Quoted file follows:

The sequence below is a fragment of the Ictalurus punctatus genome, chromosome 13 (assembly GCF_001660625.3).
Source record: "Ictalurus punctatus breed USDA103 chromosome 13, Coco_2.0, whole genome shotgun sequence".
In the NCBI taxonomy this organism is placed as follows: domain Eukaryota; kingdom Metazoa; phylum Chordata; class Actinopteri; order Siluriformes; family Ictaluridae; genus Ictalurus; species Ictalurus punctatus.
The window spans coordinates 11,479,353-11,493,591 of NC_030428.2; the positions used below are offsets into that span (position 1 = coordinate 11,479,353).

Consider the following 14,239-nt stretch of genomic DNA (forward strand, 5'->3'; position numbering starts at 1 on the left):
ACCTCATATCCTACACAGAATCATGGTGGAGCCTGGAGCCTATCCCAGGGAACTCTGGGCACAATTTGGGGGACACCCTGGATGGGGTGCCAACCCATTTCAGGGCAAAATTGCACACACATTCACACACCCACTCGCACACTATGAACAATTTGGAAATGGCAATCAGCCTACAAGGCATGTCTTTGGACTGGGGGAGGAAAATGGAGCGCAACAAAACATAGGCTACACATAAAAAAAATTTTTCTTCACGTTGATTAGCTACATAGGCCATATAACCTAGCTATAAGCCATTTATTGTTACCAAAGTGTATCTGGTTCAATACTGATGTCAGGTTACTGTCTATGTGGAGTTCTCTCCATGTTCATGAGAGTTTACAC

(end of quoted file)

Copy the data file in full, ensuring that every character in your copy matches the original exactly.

The sequence below is a fragment of the Ictalurus punctatus genome, chromosome 13 (assembly GCF_001660625.3).
Source record: "Ictalurus punctatus breed USDA103 chromosome 13, Coco_2.0, whole genome shotgun sequence".
In the NCBI taxonomy this organism is placed as follows: domain Eukaryota; kingdom Metazoa; phylum Chordata; class Actinopteri; order Siluriformes; family Ictaluridae; genus Ictalurus; species Ictalurus punctatus.
The window spans coordinates 11,479,353-11,493,591 of NC_030428.2; the positions used below are offsets into that span (position 1 = coordinate 11,479,353).

Consider the following 14,239-nt stretch of genomic DNA (forward strand, 5'->3'; position numbering starts at 1 on the left):
ACCTCATATCCTACACAGAATCATGGTGGAGCCTGGAGCCTATCCCAGGGAACTCTGGGCACAATTTGGGGGACACCCTGGATGGGGTGCCAACCCATTTCAGGGCAAAATTGCACACACATTCACACACCCACTCGCACACTATGAACAATTTGGAAATGGCAATCAGCCTACAAGGCATGTCTTTGGACTGGGGGAGGAAAATGGAGCGCAACAAAACATAGGCTACACATAAAAAAAATTTTTCTTCACGTTGATTAGCTACATAGGCCATATAACCTAGCTATAAGCCATTTATTGTTACCAAAGTGTATCTGGTTCAATACTGATGTCAGGTTACTGTCTATGTGGAGTTCTCTCCATGTTCATGAGAGTTTACAC